In February 2017, Ghazala Hashmi was driving to work and listening to news about the Trump administration’s Muslim ban. After having the first panic attack of her life, she wondered, as she described in an essay for Medium: “Do I, a Muslim American who has lived in this country for close to 50 years, have a home in this country any longer?”
She resolved to do something. This November, Hashmi, a community college administrator, could become the first Muslim American woman elected to the Virginia Senate.
In 2018, an unprecedented number of women nationwide ran for political office and won. The momentum continues unabated in the few states holding state legislative elections this year. It’s a hopeful sign that 2020 could be another banner year for women.
Virginia, with its legislative elections in odd-numbered years and its swing state status, is often watched as a bellwether of national trends. Indeed, the first sign of 2018’s wave came from the 2017 House of Delegates election, in which Democrats flipped 15 seats, 11 of them with women candidates. The proportion of women in Virginia’s House jumped from 17 percent in 2015 to 28 percent in 2018.
This November, all 140 legislative seats in the state Senate and House are up for election. Nearly twice as many women are running now compared to four years ago, when the full legislature was last up for election.
Some are first-time candidates like Hashmi. Others, like Danica Roem, the first openly transgender state legislator, are defending their seats in tough districts. Shelly Simonds tied her Republican opponent in 2017 but lost the random drawing to determine who would take office; in 2019, she’s trying again. And while 2017’s surge in women candidates came from Democrats, this year Republican women are on the ticket in a number of Virginia’s most competitive races. With women making up 52 percent of Democratic candidates for the House, control of the legislature could hinge on which party’s women prevail.
Meanwhile, in Louisiana, term limits have created a record number of open seats and all state legislative offices are up for election for the first time since the post-2016 surge of women’s activism began. Louisiana ranks 44th nationally in women’s representation, according to the Center for American Women and Politics. But thanks to the new state chapter of Emerge, an organization that trains Democratic women candidates, there is hope for some movement in the rankings.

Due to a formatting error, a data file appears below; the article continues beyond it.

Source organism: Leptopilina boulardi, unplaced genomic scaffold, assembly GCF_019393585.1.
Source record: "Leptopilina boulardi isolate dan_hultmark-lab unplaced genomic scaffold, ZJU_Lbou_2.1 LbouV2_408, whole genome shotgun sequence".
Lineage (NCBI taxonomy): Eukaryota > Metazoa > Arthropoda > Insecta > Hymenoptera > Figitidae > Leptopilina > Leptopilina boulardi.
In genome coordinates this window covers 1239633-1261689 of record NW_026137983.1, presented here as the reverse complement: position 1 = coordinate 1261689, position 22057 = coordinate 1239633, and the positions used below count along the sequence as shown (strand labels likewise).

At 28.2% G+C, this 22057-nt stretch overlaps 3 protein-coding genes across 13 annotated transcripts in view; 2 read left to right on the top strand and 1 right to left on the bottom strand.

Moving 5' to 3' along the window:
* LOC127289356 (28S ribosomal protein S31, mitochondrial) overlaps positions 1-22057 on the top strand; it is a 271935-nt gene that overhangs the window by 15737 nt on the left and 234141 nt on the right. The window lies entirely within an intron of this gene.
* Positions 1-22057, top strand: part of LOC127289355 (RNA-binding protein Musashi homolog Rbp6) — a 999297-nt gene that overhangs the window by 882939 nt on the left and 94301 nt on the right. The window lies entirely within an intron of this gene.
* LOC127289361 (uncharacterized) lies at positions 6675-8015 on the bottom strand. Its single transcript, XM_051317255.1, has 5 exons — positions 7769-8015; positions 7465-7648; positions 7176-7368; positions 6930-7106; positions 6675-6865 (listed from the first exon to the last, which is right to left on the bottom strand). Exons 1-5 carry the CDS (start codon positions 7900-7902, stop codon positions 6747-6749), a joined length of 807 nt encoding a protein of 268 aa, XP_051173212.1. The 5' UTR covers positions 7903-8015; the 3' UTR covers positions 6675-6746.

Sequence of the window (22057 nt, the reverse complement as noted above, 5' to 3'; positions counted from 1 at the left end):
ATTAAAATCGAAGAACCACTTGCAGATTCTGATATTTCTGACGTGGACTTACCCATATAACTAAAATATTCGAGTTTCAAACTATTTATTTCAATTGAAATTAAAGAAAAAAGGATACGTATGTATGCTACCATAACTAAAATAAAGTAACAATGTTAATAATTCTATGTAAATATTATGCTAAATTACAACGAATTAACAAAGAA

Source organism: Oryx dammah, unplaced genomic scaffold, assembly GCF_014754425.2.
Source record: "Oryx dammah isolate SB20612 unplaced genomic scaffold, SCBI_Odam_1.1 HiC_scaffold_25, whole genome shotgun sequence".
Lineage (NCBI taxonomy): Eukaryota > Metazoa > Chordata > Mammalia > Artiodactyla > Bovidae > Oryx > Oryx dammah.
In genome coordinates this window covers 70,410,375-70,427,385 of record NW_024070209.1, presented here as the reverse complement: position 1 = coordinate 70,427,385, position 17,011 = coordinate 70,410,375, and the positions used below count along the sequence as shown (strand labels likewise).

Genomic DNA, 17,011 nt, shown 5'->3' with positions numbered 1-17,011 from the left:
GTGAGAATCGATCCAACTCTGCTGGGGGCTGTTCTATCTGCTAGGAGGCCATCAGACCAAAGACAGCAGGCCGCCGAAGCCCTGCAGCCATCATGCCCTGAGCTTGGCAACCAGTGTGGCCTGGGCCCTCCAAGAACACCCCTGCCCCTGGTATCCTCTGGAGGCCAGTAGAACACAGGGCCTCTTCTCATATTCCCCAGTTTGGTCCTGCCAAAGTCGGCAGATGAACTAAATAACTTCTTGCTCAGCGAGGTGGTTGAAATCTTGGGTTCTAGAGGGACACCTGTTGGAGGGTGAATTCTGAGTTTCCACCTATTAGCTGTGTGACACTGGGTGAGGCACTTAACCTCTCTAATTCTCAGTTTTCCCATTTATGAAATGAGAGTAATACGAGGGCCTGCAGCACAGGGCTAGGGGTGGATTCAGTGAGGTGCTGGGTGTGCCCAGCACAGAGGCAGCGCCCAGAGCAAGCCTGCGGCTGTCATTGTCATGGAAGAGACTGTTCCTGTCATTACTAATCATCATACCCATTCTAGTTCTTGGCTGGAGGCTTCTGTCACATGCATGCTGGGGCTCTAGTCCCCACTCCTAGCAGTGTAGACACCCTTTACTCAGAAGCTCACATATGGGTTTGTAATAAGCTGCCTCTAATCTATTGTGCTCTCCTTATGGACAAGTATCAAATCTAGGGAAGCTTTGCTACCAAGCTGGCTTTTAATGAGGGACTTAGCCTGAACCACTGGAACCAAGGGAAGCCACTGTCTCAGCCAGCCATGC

When Emerge Louisiana started recruiting its first class at the end of 2017, demand for its candidate-training program far exceeded expectations. “It was a tsunami of inspiration from the national level down but also the local level up,” executive director Melanie Oubre told Ms.
Two years later, 18 Emerge alums qualified for the Oct. 12 open primary for the state legislature. Many are first-time candidates, and one-third are African American women. “People are starting to pay attention to the fact that state legislatures are so important,” says Ianthe Metzger of EMILY’s List. “With redistricting and the dangerous anti-abortion bills that are being passed across the country, it’s vital that we get champions for women and families at the decision-making tables.”
The change that electing more women can make is on full display in Virginia, where the Equal Rights Amendment hangs in the balance, just one state away from ratification, having been blocked from coming to the floor of the legislature.
“So goes Virginia, so goes the nation,” declares Sheila Bynum-Coleman. An African American real estate agent and community activist who describes herself as a “mom on a mission,” Bynum-Coleman is running for office—and taking on the House speaker, a 29-year incumbent. “And once we win,” she says, “we’ll get the ERA passed.”